You mentioned your passion for music, and your singing is absolutely lovely in the film. Was that aspect of the script and this role one of the things that really drew you to this project? Were you excited to have an opportunity to sing on screen?
Steenburgen: Yes, I was probably more excited as a songwriter and terrified as a singer because I haven’t sung very much. When we write for Universal we’re writing for other artists. We just did a song with Tim McGraw a couple of days ago and we’re writing for all kinds of artists. We write for movies and things like that. So as a songwriter I was excited to write for the movie, but then I also had to sing and I was really scared of it. I worked really hard. I worked with a vocal coach and I practiced every second I could. The biggest part of something like that, or anything in life that you had told yourself that you can’t do, is that it is a mental game of staring down your fear. I wanted to do that and I liked doing it. I feel like if you’re not doing that throughout your life then little bits of you die off. So certainly by age 60, a lot of you would’ve died off and I didn’t want that to happen. I’ve constantly tried to ask new things of myself and say yes more than I say no. I knew I was going to do it, I knew I wanted to do it, but there’s certainly moments along the way that I doubted myself, but I didn’t let that stop me.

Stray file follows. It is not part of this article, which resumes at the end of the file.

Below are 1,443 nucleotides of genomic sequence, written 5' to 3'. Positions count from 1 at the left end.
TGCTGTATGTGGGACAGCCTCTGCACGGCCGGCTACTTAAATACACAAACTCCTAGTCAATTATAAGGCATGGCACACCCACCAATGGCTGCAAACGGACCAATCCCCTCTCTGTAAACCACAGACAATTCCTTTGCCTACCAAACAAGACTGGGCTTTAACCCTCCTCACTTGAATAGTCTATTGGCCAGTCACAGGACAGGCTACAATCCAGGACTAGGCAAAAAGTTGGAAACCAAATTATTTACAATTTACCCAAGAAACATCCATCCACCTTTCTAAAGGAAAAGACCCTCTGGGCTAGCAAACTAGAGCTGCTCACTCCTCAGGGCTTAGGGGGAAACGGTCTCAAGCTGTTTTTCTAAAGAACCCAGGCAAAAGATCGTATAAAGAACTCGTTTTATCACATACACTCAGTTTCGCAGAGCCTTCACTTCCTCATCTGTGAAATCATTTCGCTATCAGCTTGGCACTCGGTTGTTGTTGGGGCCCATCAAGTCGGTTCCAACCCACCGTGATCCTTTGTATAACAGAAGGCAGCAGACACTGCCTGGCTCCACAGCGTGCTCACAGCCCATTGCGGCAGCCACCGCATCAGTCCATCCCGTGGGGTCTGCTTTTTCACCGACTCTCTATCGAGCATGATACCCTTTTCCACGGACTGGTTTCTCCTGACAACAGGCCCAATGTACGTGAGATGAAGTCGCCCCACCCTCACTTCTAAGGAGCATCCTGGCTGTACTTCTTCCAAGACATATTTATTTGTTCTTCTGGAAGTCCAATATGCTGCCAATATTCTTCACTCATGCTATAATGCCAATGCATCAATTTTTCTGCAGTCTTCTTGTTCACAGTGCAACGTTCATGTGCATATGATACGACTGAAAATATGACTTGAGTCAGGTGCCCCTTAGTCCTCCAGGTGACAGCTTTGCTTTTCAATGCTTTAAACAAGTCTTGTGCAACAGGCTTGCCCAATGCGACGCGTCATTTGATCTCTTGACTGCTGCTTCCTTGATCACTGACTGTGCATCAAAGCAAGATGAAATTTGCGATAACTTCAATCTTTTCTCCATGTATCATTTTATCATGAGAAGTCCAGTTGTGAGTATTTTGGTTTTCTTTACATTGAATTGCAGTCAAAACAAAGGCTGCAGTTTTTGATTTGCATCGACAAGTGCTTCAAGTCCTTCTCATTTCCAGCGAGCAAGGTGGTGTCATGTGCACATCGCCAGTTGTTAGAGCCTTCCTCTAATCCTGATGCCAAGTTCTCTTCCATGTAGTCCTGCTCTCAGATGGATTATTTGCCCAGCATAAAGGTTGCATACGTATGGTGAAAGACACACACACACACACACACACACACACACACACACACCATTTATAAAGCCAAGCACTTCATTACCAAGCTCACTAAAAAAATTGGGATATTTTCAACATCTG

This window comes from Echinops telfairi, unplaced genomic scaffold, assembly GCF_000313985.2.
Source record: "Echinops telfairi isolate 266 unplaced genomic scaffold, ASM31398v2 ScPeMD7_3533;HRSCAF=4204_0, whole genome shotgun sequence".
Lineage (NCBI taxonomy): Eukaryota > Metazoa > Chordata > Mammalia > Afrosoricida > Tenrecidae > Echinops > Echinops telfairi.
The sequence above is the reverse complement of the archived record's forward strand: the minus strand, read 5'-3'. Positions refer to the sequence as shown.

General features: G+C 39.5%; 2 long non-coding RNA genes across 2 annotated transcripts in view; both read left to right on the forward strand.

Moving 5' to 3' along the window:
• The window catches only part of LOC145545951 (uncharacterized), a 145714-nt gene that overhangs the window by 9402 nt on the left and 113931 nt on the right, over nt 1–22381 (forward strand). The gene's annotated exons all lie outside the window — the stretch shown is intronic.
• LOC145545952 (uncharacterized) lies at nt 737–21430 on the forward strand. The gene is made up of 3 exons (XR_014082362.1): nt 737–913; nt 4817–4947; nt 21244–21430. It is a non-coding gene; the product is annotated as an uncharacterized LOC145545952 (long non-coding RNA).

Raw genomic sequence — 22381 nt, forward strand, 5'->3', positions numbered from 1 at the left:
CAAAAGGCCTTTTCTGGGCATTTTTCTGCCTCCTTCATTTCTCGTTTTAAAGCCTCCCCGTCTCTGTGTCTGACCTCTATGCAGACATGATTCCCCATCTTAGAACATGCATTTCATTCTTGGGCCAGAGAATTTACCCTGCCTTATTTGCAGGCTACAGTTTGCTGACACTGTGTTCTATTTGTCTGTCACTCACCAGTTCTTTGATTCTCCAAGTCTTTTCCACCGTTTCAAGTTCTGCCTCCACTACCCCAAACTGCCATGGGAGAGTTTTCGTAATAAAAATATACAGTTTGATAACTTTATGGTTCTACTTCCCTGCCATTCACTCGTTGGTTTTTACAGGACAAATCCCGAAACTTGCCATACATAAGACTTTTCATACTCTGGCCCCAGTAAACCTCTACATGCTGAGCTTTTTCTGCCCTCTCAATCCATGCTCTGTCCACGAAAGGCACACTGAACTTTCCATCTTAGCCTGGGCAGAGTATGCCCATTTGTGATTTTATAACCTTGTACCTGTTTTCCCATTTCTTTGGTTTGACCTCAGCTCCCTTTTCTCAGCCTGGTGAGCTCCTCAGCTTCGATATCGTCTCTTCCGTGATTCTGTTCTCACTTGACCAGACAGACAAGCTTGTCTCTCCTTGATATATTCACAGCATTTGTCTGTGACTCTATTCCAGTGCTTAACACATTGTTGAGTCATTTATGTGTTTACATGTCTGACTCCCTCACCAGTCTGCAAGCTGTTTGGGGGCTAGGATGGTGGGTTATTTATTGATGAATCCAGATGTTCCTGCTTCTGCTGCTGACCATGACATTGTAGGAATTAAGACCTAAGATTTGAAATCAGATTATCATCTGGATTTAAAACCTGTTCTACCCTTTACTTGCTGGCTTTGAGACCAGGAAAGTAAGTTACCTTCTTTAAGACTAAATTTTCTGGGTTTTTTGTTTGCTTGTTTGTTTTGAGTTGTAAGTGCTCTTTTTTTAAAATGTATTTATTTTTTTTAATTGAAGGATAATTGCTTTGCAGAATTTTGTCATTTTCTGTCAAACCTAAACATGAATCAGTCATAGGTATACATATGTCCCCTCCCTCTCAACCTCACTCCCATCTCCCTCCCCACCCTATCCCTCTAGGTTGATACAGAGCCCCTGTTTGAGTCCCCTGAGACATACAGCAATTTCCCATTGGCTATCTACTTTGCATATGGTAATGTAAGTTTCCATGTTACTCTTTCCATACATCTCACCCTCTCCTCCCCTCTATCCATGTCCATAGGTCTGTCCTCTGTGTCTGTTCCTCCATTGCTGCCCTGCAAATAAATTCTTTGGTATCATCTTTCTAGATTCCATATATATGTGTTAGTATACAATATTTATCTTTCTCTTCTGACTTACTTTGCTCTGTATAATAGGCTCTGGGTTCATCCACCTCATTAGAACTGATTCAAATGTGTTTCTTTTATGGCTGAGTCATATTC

Can you talk about working with director Jon Turteltaub and as an actor, what are you looking for from a director when you’re on set?
Steenburgen: I think the very biggest myth about directors is that they’re whispering these brilliant inspirational things in our ears. I think the biggest truth about great directors and what they have in common, and I’ve worked with a lot of great directors thankfully, is that they create an environment where you can fly and where it’s safe for you to fly. They’re your safety net and they’re there for you. They’ve got your back and if you feel that they are there to help you, then you’re going to be braver. You’re going to ask more of yourself and you’re going to give more to yourself. Just the creation of that environment in itself is direction to me. If there’s something to say to us that we need to be told, I want them to say it because I personally liked being directed. I don’t like to watch myself. That’s terrifying to me. So I like hearing from the director. I would say that what Jon Turteltaub did more than anything was to create an environment where we all felt like we belonged there. We were excited to be there. He heard us and if there were anything we didn’t understand he would address it. He was a very brilliant ringmaster for the circus that we were all a part of.
Finally, I loved Bored to Death and I thought both you and your husband (Ted Danson) were terrific on the show. Is it true that they are working on a film version and will you be a part of that?
Steenburgen: I love that show too. I’m still not resigned to the fact that it’s over. But yes, they are actually writing a Bored to Death movie for HBO. So I’ll get a little fix of it. I don’t know if I’ll be in it, but I’ll at least get to watch it and that’ll make me happy because I love those three guys (Danson, Jason Schwartzman, and Zach Galifianakis) together. They’re just so much fun. It’s one of my favorite things Ted’s ever done.
Last Vegas opens in theaters on November 1st.